‘People have to learn to grow’Golf leaders wrestle with how to speed up diversity in a time of unrest
June 17, 2020
By Cameron Morfit, PGATOUR.COM
A thoughtful conversation with Commissioner Monahan and Varner III
When Adrian Stills, 63, first played Osceola Golf Course in Pensacola, Florida, in the mid-60s, he says, “They had just integrated it like eight years before I started playing golf there.”
And that was good.
When he reached the PGA TOUR in 1986, he was among a small cadre of African Americans that included 1985 PLAYERS Championship winner Calvin Peete, Jim Dent, Jim Thorpe, Tom Woodard and Charles Owens and Lee Elder on PGA TOUR Champions, and others.
That, too, was good.
Today, there are four African-American players on TOUR: Harold Varner III, Joseph Bramlett, Cameron Champ and, of course, Tiger Woods. For a few hours last Saturday, Varner and Bramlett led tournaments on the PGA TOUR and the Korn Ferry Tour, in Texas and Florida, respectively.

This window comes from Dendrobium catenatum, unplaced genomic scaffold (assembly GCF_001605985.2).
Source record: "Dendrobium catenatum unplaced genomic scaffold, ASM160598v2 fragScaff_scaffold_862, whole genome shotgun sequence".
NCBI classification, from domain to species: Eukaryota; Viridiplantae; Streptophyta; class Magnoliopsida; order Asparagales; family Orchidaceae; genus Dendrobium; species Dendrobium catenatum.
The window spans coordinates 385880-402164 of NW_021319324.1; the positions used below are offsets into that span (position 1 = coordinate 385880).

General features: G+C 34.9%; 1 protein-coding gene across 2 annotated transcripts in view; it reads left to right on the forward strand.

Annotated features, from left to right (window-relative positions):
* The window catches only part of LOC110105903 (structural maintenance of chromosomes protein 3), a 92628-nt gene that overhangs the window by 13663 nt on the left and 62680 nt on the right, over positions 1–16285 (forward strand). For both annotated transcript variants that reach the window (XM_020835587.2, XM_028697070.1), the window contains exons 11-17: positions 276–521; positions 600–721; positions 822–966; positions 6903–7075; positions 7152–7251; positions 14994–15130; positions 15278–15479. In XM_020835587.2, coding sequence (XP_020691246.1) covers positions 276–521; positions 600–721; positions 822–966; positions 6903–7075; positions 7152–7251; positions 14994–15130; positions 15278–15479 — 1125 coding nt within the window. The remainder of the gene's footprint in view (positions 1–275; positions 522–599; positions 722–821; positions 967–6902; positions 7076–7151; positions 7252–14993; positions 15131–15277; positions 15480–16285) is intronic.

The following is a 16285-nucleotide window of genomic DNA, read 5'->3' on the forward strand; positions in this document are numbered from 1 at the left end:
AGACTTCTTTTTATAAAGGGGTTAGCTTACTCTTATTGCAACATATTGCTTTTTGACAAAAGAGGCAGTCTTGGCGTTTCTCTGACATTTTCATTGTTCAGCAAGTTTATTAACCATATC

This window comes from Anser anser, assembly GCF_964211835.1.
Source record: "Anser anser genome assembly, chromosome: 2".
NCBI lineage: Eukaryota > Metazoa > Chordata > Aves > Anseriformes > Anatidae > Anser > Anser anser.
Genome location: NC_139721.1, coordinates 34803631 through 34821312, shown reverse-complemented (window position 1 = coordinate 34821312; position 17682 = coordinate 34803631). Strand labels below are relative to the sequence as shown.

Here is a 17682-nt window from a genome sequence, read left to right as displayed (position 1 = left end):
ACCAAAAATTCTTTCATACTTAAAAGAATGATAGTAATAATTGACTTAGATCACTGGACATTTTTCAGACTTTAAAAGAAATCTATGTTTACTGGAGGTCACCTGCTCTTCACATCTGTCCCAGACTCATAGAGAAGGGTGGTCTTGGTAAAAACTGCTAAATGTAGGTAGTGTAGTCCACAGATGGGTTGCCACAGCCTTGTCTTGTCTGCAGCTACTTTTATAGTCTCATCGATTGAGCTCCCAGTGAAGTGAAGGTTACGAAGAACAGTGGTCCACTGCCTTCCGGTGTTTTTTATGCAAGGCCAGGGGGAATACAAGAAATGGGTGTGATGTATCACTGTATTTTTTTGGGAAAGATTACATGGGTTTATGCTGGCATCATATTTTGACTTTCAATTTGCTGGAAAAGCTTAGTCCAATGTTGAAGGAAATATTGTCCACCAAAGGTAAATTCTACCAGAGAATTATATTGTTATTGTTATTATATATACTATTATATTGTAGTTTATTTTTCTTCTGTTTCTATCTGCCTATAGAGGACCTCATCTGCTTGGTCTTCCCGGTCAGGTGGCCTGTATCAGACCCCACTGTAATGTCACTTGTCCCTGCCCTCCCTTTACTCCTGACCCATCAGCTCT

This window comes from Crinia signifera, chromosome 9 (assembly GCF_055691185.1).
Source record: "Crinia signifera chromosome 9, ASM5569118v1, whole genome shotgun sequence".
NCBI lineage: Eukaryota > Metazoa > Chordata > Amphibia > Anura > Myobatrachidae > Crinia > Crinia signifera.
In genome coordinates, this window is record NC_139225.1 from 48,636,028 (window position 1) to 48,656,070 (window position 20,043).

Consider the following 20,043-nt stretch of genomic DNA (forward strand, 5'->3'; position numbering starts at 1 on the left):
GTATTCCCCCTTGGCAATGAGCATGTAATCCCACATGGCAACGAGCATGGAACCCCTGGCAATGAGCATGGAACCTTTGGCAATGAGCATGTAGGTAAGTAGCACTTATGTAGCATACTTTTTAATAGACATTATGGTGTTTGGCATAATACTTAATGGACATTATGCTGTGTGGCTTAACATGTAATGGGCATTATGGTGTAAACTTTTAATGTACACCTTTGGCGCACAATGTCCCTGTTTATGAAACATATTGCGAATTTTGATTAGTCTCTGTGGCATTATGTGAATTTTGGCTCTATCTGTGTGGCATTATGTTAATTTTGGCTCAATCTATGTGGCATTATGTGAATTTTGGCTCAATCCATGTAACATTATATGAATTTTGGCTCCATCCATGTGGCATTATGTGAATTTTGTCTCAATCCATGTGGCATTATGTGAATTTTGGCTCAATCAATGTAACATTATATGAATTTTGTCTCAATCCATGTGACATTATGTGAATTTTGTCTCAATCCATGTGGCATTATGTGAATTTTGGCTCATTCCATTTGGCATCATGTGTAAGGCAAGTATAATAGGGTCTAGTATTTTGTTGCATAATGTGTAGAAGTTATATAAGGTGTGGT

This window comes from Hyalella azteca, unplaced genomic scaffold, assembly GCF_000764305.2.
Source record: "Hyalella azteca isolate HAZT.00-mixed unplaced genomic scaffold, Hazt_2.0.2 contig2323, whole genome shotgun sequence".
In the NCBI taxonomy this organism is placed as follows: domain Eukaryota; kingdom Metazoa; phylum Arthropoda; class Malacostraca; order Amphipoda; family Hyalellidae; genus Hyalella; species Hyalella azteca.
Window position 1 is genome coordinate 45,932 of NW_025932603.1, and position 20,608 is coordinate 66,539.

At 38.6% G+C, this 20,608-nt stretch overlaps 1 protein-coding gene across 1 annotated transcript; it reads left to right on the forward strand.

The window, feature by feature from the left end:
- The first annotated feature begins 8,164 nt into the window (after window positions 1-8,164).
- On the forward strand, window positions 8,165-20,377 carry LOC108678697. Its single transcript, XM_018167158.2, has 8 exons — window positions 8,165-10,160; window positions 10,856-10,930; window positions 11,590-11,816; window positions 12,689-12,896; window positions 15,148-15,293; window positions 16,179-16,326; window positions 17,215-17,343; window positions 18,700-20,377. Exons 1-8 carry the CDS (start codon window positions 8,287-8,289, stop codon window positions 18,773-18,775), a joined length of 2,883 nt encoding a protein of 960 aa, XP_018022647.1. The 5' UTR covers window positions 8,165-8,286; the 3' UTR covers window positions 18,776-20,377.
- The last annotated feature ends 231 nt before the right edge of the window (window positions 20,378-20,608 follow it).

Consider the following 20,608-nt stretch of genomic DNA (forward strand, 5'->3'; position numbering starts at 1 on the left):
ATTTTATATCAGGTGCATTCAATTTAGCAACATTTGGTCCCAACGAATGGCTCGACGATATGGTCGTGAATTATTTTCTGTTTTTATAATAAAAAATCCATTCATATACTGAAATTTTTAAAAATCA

Varner finished T19, Bramlett T2, but that was almost beside the point. In a game where diversity has come in fits and starts, leaders are looking inward and having hard conversations while the wider world does the same, everyone wrestling with terms like white privilege, unconscious bias and structural racism, not to mention the death of George Floyd and others.
“From my perspective there has been some progress,” says Stills, who is now is the General Manager and teaching pro at Osceola. “The unfortunate part of it all is it’s just been so slow.”
The Charles R. Drew Charter School in Southeast Atlanta last year became the first all-black high school team and first public school in the city to win the Georgia (public-school) state boys’ golf championship. It was a gratifying moment for the school, but also the TOUR and the TOUR Championship, which have played a big role in the revitalization of the East Lake Community.
Support from the TOUR Championship reached $3.5 million last year – a tournament record – which went to the East Lake Foundation, Grove Park Foundation, Purpose Built Schools Atlanta and the First Tee of Metro Atlanta. The First Tee is well established nationally, and other programs to introduce minorities to the game have sprung up in New York, Orlando and beyond.
Still, there’s much more work to do.